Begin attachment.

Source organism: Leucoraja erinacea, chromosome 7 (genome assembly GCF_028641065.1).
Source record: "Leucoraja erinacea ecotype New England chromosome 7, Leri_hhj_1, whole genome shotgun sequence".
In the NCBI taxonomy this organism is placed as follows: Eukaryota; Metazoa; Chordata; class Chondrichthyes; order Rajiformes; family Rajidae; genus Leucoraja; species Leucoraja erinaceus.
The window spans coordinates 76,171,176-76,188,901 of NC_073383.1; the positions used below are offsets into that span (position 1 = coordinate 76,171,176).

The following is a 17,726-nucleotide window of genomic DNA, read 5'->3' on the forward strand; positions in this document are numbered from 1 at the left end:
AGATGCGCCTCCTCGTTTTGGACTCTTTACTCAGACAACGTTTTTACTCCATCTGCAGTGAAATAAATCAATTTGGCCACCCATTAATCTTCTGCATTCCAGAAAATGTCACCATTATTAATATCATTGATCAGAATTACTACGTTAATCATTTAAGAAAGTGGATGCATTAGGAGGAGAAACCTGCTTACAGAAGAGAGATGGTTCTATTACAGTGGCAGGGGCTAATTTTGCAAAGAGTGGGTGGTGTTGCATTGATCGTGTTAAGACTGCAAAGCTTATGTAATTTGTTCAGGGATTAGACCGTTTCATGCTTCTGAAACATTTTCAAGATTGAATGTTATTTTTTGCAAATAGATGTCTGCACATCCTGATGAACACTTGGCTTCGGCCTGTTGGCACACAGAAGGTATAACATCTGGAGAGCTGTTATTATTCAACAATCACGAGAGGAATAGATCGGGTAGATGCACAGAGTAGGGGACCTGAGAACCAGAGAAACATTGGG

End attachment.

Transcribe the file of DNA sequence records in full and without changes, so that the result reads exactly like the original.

Source organism: Leucoraja erinacea, chromosome 7 (genome assembly GCF_028641065.1).
Source record: "Leucoraja erinacea ecotype New England chromosome 7, Leri_hhj_1, whole genome shotgun sequence".
In the NCBI taxonomy this organism is placed as follows: Eukaryota; Metazoa; Chordata; class Chondrichthyes; order Rajiformes; family Rajidae; genus Leucoraja; species Leucoraja erinaceus.
The window spans coordinates 76,171,176-76,188,901 of NC_073383.1; the positions used below are offsets into that span (position 1 = coordinate 76,171,176).

The following is a 17,726-nucleotide window of genomic DNA, read 5'->3' on the forward strand; positions in this document are numbered from 1 at the left end:
AGATGCGCCTCCTCGTTTTGGACTCTTTACTCAGACAACGTTTTTACTCCATCTGCAGTGAAATAAATCAATTTGGCCACCCATTAATCTTCTGCATTCCAGAAAATGTCACCATTATTAATATCATTGATCAGAATTACTACGTTAATCATTTAAGAAAGTGGATGCATTAGGAGGAGAAACCTGCTTACAGAAGAGAGATGGTTCTATTACAGTGGCAGGGGCTAATTTTGCAAAGAGTGGGTGGTGTTGCATTGATCGTGTTAAGACTGCAAAGCTTATGTAATTTGTTCAGGGATTAGACCGTTTCATGCTTCTGAAACATTTTCAAGATTGAATGTTATTTTTTGCAAATAGATGTCTGCACATCCTGATGAACACTTGGCTTCGGCCTGTTGGCACACAGAAGGTATAACATCTGGAGAGCTGTTATTATTCAACAATCACGAGAGGAATAGATCGGGTAGATGCACAGAGTAGGGGACCTGAGAACCAGAGAAACATTGGG